Animations in Flutter let you rebuild parts of your widget on every refresh of your device screen. To animate the widget in Flutter, you provide details such as when the animation should happen and how the properties of your widget should vary. The following demo will give you a better understanding.

Seeing an Animation in Slow Motion

Open the file lib/screens/demo/demo_screen.dart and replace the code with the following:

import 'dart:async';
import 'package:flutter/material.dart';

class DemoScreen extends StatefulWidget {
  const DemoScreen({Key key}) : super(key: key);
  State createState() {
    return DemoScreenState();

class DemoScreenState extends State {
  int steps = 0;

  void update() {
      const Duration(seconds: 1),
      (timer) => setState(
        () {
          steps < 20 ? steps = steps + 1 : timer.cancel();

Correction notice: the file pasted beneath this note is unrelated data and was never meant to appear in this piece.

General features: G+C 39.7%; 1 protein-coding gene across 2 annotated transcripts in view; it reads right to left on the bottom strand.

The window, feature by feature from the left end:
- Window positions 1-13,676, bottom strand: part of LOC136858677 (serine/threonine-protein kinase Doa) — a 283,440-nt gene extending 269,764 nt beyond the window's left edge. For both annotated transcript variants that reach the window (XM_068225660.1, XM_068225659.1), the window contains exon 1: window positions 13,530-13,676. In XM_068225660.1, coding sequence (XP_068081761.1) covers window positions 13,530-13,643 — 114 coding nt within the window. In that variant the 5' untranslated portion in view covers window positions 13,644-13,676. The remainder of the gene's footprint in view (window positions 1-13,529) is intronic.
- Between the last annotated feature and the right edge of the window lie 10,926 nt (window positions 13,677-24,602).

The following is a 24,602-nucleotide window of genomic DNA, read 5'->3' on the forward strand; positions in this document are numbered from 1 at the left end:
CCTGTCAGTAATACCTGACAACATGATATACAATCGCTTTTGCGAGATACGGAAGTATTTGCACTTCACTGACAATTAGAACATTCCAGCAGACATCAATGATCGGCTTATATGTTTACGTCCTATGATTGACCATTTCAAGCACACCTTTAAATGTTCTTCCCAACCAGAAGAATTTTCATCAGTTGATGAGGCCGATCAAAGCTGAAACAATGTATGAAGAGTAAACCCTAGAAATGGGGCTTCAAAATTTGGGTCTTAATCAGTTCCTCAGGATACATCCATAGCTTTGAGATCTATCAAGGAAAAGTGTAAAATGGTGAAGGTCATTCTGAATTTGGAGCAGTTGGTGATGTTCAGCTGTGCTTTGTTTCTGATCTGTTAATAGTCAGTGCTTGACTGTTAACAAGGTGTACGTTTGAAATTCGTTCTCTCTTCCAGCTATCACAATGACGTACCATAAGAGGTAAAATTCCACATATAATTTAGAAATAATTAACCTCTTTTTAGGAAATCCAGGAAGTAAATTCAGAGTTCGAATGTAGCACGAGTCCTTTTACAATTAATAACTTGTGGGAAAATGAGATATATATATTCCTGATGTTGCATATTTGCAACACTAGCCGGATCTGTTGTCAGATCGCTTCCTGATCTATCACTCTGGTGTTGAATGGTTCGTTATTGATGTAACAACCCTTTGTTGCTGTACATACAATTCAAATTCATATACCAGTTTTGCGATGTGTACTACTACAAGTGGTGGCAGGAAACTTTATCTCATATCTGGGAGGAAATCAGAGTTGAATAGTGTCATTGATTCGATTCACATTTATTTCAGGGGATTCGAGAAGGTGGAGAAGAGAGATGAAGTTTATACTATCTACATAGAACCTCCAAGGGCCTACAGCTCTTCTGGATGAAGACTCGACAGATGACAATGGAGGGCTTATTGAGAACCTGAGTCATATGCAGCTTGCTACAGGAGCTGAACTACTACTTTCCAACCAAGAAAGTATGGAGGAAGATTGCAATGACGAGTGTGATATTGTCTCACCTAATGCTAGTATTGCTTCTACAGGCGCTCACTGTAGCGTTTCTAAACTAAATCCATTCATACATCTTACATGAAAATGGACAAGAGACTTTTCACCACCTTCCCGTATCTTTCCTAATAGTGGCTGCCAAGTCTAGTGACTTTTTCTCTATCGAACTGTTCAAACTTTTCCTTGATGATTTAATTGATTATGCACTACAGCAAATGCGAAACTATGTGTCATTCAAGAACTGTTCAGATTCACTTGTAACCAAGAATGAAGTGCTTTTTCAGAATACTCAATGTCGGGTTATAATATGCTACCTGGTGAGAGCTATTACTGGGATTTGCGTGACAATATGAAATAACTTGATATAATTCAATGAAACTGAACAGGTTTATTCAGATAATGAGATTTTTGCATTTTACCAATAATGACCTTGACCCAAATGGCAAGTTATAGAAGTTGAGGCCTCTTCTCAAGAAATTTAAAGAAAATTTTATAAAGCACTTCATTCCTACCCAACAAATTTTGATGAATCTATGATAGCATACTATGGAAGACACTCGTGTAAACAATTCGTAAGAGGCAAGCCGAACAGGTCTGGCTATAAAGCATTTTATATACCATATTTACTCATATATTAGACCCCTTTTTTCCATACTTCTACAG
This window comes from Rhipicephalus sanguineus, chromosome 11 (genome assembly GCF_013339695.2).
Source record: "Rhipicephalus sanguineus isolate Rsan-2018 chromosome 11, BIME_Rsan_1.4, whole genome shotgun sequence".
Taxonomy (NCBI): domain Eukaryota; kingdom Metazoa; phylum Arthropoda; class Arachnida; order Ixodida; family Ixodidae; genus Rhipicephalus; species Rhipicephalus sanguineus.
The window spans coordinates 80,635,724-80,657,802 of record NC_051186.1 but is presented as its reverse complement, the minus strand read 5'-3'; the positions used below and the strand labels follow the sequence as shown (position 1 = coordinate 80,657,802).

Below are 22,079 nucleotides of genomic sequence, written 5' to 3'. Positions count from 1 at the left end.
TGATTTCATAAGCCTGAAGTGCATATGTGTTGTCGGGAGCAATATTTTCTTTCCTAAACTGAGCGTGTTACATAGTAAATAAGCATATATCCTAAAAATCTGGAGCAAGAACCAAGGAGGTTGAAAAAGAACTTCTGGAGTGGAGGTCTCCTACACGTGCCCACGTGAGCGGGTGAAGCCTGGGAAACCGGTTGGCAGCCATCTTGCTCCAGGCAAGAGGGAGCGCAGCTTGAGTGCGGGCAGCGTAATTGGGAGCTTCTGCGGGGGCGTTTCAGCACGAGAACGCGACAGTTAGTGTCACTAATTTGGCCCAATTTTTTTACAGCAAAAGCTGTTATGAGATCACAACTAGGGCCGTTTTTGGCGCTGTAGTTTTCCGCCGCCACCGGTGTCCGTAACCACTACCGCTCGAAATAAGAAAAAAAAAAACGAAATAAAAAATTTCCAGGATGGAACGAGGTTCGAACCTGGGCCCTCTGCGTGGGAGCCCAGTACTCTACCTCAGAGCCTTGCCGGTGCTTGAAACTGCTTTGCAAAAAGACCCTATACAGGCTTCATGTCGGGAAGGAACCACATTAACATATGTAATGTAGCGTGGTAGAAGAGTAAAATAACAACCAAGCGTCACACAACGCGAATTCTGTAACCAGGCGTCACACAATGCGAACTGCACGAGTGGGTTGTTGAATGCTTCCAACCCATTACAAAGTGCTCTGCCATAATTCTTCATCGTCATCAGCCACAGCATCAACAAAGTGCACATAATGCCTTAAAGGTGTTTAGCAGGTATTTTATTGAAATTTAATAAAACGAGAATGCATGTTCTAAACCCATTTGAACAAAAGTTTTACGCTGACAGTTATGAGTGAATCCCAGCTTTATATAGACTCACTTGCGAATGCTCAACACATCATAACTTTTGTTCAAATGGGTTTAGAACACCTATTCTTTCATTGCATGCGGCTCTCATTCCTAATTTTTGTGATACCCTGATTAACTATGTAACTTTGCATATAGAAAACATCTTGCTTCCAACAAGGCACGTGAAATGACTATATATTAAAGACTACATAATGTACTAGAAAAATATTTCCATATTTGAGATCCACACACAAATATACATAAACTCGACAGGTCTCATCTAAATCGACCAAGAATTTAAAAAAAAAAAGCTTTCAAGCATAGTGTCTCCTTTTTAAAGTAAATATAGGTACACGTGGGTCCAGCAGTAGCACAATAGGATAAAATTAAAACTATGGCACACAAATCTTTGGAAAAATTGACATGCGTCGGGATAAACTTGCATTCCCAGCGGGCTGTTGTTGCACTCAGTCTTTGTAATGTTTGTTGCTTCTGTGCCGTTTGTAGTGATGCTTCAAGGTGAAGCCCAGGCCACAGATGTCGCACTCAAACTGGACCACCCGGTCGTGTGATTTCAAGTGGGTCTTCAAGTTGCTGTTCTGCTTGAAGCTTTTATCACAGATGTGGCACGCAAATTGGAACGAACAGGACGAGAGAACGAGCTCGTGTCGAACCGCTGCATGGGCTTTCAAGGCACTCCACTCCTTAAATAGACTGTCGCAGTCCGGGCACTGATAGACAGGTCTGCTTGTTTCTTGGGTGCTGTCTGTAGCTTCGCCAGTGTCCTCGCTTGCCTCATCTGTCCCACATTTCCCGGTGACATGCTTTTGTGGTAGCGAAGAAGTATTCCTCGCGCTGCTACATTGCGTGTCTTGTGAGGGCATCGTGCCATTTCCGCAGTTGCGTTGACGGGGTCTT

Widget build(BuildContext context) {
    return Scaffold(
      appBar: AppBar(
        title: const Text('Animations Mystery!'),
      body: Padding(
        padding: const EdgeInsets.all(8.0),
        child: Stack(
          children: [
              child: Container(
                width: 50.0 + steps * 5,
                height: 50.0 + steps * 5,
              alignment: Alignment.bottomRight,
              child: FloatingActionButton(
                  child: const Icon(Icons.add), onPressed: update),

Here's what this code does:

  1. First you import the dart:async library, which supports asynchronous programming. It allows you to use Timer.
  2. Next, you're calling Timer.periodic(), which allows you to repeatedly trigger a callback function until you call Timer.cancel().
  3. This is the callback function that you're supplying to Timer.periodic(). It will be called repeatedly.
  4. Finally, these are the properties of the widget that you'll animate.

To see this code in action, open lib/main.dart and replace home: const GreetingsScreen() with:

home: const DemoScreen(),

Now, import the demo_screen.dart file as follows:

import 'package:green_stationery/screens/demo/demo_screen.dart';